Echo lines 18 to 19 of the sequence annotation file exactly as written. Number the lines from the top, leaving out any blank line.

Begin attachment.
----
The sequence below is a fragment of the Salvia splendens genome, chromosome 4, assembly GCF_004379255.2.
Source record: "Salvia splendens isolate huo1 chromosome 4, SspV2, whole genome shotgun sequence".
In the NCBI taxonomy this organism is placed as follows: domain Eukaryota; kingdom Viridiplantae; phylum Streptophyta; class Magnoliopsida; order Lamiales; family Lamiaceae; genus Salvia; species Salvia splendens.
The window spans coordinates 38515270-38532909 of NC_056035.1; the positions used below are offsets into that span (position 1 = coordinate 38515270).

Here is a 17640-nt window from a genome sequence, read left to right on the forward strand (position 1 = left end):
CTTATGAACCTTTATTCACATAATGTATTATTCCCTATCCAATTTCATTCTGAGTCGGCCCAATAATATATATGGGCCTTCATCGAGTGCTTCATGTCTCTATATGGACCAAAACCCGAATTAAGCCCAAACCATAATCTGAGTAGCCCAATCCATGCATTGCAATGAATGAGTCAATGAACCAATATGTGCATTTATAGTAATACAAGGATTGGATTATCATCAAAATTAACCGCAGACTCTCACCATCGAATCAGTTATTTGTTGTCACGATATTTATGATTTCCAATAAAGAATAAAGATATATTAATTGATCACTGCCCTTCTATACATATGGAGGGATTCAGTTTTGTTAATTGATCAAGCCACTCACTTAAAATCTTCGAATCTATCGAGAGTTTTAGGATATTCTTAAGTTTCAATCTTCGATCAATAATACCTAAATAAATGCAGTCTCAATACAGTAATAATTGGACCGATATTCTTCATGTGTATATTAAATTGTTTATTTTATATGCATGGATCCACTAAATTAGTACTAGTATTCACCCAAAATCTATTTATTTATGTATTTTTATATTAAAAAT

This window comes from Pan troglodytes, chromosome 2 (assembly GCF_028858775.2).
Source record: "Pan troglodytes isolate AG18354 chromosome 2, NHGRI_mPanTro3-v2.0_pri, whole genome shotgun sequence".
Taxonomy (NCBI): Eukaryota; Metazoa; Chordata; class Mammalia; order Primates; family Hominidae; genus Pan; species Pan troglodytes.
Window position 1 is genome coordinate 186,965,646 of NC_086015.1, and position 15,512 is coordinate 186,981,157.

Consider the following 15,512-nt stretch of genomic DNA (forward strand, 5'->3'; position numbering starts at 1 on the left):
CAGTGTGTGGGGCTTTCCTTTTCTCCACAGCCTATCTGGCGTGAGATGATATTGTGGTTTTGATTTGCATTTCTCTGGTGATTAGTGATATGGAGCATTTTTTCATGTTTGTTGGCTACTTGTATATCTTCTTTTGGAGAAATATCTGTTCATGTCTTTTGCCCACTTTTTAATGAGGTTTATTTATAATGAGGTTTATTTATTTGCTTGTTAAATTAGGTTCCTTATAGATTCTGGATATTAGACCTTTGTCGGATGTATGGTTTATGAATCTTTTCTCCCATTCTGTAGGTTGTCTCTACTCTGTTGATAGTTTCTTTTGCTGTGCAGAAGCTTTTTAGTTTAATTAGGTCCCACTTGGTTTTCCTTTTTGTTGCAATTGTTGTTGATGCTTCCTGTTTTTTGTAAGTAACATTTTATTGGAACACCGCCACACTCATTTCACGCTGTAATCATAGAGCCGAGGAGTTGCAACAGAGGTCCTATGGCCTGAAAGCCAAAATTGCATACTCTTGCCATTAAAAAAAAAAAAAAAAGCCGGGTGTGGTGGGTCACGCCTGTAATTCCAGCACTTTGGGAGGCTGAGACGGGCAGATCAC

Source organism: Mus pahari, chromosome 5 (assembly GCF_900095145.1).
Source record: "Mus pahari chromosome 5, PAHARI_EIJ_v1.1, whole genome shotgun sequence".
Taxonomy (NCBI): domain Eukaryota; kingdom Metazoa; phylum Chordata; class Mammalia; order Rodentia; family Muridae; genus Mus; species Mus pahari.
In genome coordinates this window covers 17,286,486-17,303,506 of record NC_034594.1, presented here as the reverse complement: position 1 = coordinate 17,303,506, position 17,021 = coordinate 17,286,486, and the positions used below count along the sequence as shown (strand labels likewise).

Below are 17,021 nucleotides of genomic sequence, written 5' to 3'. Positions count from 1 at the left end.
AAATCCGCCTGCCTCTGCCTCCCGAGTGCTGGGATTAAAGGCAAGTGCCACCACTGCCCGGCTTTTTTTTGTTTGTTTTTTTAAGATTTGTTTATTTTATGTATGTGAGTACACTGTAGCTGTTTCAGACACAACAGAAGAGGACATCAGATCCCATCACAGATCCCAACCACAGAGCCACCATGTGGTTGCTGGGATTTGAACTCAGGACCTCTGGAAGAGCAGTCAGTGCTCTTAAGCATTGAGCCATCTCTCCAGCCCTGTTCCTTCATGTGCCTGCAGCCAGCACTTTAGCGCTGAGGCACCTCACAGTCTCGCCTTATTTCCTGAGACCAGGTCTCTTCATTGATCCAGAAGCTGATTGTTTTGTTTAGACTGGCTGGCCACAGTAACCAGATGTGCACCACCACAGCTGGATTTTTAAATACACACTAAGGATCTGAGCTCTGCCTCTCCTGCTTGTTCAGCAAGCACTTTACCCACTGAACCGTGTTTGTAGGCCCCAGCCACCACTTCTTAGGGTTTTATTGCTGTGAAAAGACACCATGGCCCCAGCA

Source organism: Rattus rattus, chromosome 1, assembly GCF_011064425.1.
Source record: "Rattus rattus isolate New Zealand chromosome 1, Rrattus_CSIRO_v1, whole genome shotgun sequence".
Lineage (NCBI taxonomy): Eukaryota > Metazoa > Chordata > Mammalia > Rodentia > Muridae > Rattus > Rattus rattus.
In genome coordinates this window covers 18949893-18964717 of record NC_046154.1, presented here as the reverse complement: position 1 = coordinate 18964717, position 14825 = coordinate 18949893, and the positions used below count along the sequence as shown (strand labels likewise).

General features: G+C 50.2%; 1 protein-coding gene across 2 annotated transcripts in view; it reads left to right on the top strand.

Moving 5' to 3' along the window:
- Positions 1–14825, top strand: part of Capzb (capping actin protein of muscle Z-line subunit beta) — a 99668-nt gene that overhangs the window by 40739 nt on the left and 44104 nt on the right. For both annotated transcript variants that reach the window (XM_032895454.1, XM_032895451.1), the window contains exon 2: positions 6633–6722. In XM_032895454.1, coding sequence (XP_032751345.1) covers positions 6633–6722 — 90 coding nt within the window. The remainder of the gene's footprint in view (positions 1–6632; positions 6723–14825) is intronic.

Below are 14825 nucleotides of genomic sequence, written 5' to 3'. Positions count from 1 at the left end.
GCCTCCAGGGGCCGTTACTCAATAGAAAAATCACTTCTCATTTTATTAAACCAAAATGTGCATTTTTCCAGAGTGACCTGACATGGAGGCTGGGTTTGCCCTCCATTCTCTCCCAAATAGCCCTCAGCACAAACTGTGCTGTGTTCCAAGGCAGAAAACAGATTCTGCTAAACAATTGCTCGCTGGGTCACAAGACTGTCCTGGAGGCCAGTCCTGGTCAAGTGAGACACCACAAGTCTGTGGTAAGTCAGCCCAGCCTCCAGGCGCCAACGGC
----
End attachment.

AAATCCGCCTGCCTCTGCCTCCCGAGTGCTGGGATTAAAGGCAAGTGCCACCACTGCCCGGCTTTTTTTTGTTTGTTTTTTTAAGATTTGTTTATTTTATGTATGTGAGTACACTGTAGCTGTTTCAGACACAACAGAAGAGGACATCAGATCCCATCACAGATCCCAACCACAGAGCCACCATGTGGTTGCTGGGATTTGAACTCAGGACCTCTGGAAGAGCAGTCAGTGCTCTTAAGCATTGAGCCATCTCTCCAGCCCTGTTCCTTCATGTGCCTGCAGCCAGCACTTTAGCGCTGAGGCACCTCACAGTCTCGCCTTATTTCCTGAGACCAGGTCTCTTCATTGATCCAGAAGCTGATTGTTTTGTTTAGACTGGCTGGCCACAGTAACCAGATGTGCACCACCACAGCTGGATTTTTAAATACACACTAAGGATCTGAGCTCTGCCTCTCCTGCTTGTTCAGCAAGCACTTTACCCACTGAACCGTGTTTGTAGGCCCCAGCCACCACTTCTTAGGGTTTTATTGCTGTGAAAAGACACCATGGCCCCAGCA

Source organism: Rattus rattus, chromosome 1, assembly GCF_011064425.1.